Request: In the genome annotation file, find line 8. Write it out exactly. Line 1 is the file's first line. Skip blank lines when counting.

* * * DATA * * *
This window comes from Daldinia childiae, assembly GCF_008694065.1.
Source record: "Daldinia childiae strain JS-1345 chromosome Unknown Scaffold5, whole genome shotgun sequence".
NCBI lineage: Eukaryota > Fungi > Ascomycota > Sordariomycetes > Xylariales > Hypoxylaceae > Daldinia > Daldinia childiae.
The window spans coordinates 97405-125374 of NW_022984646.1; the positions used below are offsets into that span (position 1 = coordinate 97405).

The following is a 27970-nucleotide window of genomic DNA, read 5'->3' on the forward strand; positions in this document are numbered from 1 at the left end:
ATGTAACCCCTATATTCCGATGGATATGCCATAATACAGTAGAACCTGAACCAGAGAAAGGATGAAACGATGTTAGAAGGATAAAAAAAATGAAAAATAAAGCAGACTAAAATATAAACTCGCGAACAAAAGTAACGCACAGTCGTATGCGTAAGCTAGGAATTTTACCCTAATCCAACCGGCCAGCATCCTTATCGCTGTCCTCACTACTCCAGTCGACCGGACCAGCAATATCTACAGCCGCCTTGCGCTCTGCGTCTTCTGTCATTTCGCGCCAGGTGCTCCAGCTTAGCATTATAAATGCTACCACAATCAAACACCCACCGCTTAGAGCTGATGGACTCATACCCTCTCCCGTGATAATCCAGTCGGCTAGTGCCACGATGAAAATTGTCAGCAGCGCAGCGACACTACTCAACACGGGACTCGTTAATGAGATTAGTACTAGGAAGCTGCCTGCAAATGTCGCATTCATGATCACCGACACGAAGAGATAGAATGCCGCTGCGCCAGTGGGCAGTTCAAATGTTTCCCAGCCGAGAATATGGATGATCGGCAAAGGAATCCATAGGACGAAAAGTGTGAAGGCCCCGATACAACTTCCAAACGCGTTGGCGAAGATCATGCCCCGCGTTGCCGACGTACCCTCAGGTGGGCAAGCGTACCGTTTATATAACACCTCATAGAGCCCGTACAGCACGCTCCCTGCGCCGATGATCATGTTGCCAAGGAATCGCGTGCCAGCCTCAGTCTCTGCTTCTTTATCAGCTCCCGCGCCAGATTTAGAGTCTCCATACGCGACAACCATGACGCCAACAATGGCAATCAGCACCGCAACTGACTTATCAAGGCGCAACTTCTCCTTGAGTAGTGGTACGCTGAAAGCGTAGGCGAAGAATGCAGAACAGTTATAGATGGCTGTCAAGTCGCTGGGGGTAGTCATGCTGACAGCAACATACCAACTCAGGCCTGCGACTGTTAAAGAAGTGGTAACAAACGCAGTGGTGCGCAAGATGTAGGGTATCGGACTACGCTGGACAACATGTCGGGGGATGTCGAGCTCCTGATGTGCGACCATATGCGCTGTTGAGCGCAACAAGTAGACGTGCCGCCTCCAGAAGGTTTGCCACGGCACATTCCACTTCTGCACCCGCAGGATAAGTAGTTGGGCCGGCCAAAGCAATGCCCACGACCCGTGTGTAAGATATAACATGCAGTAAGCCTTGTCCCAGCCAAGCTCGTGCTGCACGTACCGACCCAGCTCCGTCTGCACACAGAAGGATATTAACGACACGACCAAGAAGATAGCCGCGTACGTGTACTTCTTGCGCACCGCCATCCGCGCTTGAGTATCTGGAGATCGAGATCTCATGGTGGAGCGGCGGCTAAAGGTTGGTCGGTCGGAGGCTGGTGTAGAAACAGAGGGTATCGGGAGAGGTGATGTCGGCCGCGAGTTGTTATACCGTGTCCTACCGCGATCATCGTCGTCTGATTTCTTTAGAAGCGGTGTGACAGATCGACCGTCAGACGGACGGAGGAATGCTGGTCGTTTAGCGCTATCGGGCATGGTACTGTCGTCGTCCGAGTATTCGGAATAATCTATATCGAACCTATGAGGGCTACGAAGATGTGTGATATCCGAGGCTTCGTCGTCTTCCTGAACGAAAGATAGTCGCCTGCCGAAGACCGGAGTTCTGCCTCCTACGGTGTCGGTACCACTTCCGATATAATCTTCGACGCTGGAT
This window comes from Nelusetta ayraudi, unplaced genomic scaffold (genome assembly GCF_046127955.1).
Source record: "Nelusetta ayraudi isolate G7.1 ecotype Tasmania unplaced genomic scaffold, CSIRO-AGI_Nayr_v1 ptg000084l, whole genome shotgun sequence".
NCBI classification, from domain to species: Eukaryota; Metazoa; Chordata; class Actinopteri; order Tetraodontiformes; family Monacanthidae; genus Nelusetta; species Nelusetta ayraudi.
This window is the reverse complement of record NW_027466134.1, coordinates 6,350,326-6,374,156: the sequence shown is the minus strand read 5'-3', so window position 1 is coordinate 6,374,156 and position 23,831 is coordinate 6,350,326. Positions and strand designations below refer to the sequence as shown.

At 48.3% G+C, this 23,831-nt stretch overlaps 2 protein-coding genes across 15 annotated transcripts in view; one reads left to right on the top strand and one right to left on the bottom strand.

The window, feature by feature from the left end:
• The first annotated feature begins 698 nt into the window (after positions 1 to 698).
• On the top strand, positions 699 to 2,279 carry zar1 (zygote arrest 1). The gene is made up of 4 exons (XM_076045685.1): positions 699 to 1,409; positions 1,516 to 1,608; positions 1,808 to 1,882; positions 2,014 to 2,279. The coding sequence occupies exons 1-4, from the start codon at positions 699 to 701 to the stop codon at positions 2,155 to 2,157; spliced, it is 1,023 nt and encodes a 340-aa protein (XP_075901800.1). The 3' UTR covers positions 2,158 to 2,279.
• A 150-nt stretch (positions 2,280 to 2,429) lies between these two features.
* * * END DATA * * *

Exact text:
Source record: "Nelusetta ayraudi isolate G7.1 ecotype Tasmania unplaced genomic scaffold, CSIRO-AGI_Nayr_v1 ptg000084l, whole genome shotgun sequence".